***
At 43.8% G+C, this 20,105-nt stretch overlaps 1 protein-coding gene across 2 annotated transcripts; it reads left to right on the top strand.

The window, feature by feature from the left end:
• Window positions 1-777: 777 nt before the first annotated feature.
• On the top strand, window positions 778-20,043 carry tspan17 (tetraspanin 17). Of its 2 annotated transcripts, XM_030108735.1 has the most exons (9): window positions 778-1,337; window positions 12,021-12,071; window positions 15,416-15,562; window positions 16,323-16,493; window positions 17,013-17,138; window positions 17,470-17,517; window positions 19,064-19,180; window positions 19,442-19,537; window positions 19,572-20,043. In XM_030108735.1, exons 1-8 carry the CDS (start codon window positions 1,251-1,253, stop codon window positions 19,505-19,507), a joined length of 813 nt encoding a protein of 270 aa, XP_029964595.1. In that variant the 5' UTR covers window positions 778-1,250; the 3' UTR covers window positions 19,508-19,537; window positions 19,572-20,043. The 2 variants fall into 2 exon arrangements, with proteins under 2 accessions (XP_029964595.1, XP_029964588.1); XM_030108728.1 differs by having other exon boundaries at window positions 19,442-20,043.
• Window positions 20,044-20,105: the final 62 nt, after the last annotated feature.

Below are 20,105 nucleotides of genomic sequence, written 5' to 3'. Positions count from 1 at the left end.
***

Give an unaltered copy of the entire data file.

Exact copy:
At 43.8% G+C, this 20,105-nt stretch overlaps 1 protein-coding gene across 2 annotated transcripts; it reads left to right on the top strand.

The window, feature by feature from the left end:
• Window positions 1-777: 777 nt before the first annotated feature.
• On the top strand, window positions 778-20,043 carry tspan17 (tetraspanin 17). Of its 2 annotated transcripts, XM_030108735.1 has the most exons (9): window positions 778-1,337; window positions 12,021-12,071; window positions 15,416-15,562; window positions 16,323-16,493; window positions 17,013-17,138; window positions 17,470-17,517; window positions 19,064-19,180; window positions 19,442-19,537; window positions 19,572-20,043. In XM_030108735.1, exons 1-8 carry the CDS (start codon window positions 1,251-1,253, stop codon window positions 19,505-19,507), a joined length of 813 nt encoding a protein of 270 aa, XP_029964595.1. In that variant the 5' UTR covers window positions 778-1,250; the 3' UTR covers window positions 19,508-19,537; window positions 19,572-20,043. The 2 variants fall into 2 exon arrangements, with proteins under 2 accessions (XP_029964595.1, XP_029964588.1); XM_030108728.1 differs by having other exon boundaries at window positions 19,442-20,043.
• Window positions 20,044-20,105: the final 62 nt, after the last annotated feature.

Below are 20,105 nucleotides of genomic sequence, written 5' to 3'. Positions count from 1 at the left end.